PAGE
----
That said, I appreciate being able to pay my bills, and I appreciate even more the fact that people would actually part with their hard-earned money to maybe possibly buy what my dreams drag up onto canvas (or paper, or fabric). I mentioned before my forays into graphic design; I’ve created websites, logos, invitations, flyers, t-shirts, tote bags, mugs, boxers, signage. Do I want to walk into Hot Topic or Spencer’s and see the Bunny glaring at me? Not particularly. Do I want to see Devilcake on a diaper bag or a coffee mug? Mmm, not really feeling that either. For the record: the things that I’ve already created or will create are not being made solely for merchandising. That is not my game plan. HOWEVER – I can appreciate people enjoying my work, much like I could appreciate more money in my bank account. If something I create ends up generating more income, I am not at a point where that income wouldn’t be welcomed.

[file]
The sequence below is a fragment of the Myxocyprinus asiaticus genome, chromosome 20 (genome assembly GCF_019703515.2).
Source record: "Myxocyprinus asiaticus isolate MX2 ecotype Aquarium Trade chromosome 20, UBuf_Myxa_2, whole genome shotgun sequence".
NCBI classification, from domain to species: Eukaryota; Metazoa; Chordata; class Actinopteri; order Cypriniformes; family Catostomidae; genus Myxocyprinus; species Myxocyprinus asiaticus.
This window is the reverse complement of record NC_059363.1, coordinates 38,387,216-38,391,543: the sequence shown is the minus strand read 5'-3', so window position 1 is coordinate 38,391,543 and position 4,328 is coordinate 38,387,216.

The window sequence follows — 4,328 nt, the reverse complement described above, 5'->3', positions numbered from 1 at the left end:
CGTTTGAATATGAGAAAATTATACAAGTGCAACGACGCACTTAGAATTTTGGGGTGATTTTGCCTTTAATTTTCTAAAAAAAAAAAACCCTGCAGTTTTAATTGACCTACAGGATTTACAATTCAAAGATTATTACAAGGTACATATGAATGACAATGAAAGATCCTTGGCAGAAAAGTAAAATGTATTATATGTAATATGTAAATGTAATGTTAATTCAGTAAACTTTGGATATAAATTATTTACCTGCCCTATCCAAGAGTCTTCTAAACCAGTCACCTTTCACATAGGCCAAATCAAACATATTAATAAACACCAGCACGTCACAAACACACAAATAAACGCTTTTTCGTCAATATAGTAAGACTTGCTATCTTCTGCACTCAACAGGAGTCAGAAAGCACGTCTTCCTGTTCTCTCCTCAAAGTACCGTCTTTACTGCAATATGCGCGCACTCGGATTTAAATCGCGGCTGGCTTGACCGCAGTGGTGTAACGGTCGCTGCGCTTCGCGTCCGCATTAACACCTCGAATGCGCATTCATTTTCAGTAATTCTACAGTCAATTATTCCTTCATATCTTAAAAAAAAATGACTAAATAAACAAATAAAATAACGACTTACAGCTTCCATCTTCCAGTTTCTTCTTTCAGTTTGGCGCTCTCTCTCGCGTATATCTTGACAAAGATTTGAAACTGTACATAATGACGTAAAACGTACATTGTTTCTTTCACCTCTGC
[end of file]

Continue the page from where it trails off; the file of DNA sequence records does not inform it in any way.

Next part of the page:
Almost every person that’s spoken with me about my art has pointed out at least one thing and said “That would sell really well” or “That would do so great at [store name]”. It’s a nice thing to hear.
I feel as though my art is not created specifically for commercial use, in the sense of walking into Hot Topic or WalMart and seeing it on a shirt. There are designs from my past inventory that were for commercial use, but those things were created specifically for a product line. For example, someone wanted a Looney Tunes metal sign made, so I made it. We made some signs, they sold, and that was that. The image I created got used for that item and then it was over. With the Bunny, and with any art piece, those things are being done for artistic purposes only, not with the mindset of how well they’ll fit onto a tote bag or a hat.